Why man needs approval


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Justly given love and admiration is one of the coins of realm. People need to see their virtues reflected in the eyes of others who are capable of understanding virtue.

It all comes down to the fact that homo sapien is a sociable if not social animal.

Aristotle identified the well being of the realm or city (polis) with the virtue of its citizens. Plato also did.

Ba'al Chatzaf

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  • 10 months later...


Some of the thoughts about sociality and intelligence in §II Animal Company, of Marsha Enright's 1991 "Why Man Needs Approval," have received some confirmation and large elaboration these 20-plus years later:

A Natural History of Human Thinking.

Michael Tomasello (Harvard 2014)

From the publisher:

Tool-making or culture, language or religious belief: ever since Darwin, thinkers have struggled to identify what fundamentally differentiates human beings from other animals. In this much-anticipated book, Michael Tomasello weaves his twenty years of comparative studies of humans and great apes into a compelling argument that cooperative social interaction is the key to our cognitive uniqueness. Once our ancestors learned to put their heads together with others to pursue shared goals, humankind was on an evolutionary path all its own.

Tomasello argues that our prehuman ancestors, like today's great apes, were social beings who could solve problems by thinking. But they were almost entirely competitive, aiming only at their individual goals. As ecological changes forced them into more cooperative living arrangements, early humans had to coordinate their actions and communicate their thoughts with collaborative partners. Tomasello's "shared intentionality hypothesis" captures how these more socially complex forms of life led to more conceptually complex forms of thinking. In order to survive, humans had to learn to see the world from multiple social perspectives, to draw socially recursive inferences, and to monitor their own thinking via the normative standards of the group. Even language and culture arose from the preexisting need to work together. What differentiates us most from other great apes, Tomasello proposes, are the new forms of thinking engendered by our new forms of collaborative and communicative interaction.

A Natural History of Human Thinking is the most detailed scientific analysis to date of the connection between human sociality and cognition.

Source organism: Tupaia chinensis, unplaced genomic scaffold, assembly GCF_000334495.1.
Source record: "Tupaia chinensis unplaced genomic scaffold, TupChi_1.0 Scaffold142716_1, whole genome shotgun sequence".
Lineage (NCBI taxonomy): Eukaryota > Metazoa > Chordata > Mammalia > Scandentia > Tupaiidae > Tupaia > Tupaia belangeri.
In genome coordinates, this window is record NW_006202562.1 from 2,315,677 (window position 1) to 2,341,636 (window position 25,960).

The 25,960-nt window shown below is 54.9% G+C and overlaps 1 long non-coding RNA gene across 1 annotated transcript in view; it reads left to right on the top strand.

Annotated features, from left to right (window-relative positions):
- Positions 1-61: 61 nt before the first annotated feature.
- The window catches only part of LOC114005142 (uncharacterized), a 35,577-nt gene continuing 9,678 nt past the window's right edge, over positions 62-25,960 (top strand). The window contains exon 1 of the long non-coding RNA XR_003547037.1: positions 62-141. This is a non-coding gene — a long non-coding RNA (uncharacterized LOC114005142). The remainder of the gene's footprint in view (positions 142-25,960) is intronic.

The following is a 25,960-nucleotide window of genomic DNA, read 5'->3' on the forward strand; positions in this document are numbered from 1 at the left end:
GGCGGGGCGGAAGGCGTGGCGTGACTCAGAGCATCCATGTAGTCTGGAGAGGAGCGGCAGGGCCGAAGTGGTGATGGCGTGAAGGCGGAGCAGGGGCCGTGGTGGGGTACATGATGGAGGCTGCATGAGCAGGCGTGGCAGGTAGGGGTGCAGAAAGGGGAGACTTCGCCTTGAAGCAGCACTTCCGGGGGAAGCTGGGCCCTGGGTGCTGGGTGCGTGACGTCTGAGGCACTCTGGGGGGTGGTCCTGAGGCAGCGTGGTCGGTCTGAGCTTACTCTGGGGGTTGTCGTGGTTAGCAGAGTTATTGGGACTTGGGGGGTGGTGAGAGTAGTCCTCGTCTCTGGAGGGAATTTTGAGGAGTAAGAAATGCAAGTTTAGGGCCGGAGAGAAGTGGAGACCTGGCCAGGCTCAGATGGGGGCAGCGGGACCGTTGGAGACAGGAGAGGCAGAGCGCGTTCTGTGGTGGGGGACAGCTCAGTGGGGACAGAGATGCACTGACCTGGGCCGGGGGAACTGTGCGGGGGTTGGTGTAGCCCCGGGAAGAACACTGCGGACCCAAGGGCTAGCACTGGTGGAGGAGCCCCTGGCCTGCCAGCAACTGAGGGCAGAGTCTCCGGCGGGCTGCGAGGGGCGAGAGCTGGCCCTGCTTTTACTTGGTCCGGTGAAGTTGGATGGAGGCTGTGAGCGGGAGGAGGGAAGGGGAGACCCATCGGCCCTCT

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  • 11 months later...

“Chimpnanzees Produce the Same Types of ‘Laugh Faces’ when They Emit Laughter as when They Are Silent”

Davila-Ross et al. (6/10/15)

In this study, there is some evidence towards the following conclusion:

Laughter must have had, therefore, an increasingly significant role in positive social interactions after the common ancestors of chimpanzees and humans, as this behaviour became more detached from the play context and emerged into a fundamental tool of language and emotional intelligence in humans.

As many before me, I have thought of humor in humans as being explained by our rationality. That is, one fairly distinctive trait of humans, humor, is explained by another distinctive trait, rationality. Along the lines of Rand’s epistemology and others before hers, rationality is taken for the essential characteristic of humans because it explains other distinctive characteristics of humans (and it has that merit to a greater degree than would any other distinctive characteristic’s explanatory power). Traditional thinking of our humor-ability, or risibility, as explicable in terms of our rational nature has been rather vague so far, as I recall. Scientific evolutionary studies such as the present one can help flesh out, I think, the relationships between humor, sociability, and rationality.

Other characteristics distinctive of the human would be ability to draw, build, and make music. Evolutionary research may also inform our understanding of their relationships to rationality. Language ability is the premier distinctive overt ability of humans, and by most accounts to the present day, it is part and parcel of rationality. Scientific research, with an evolutionary frame, has helped greatly in fleshing out the relationship of rationality, language, and sociability. Terrence Deacon’s The Symbolic Species is a watershed vista of research in that area.

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That said, alone on an island, how does Robinson Crusoe survive without the approval of other people?

He has Mr. Wilson...

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  • 4 months later...

In her 1991 essay “Why Man Needs Approval,” Marsha Enright reported concerning language acquisition:

Speech does not emerge simply from hearing it. There must be interaction. A boy with normal hearing but with deaf parents was exposed to television every day so that he would learn English. By age three, he had become fluent in the sign language of his parents and their associates. He neither understood nor spoke English (Muskowitz 1978, 94–94B).

Muskowitz, B. 1978. The Acquisition of Language. Sci. Amer. (Nov):92–108.

Check out the summary in Science News of the recent results from Judy Deloache: “DVDs Poor at Teaching Kids Words.” In study, toddlers learned most effectively from their parents.

Patricia K. Kuhl (2013)

Baby Talk

Patricia K. Kuhl

(Sci. Am., November 2015)

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  • 8 months later...

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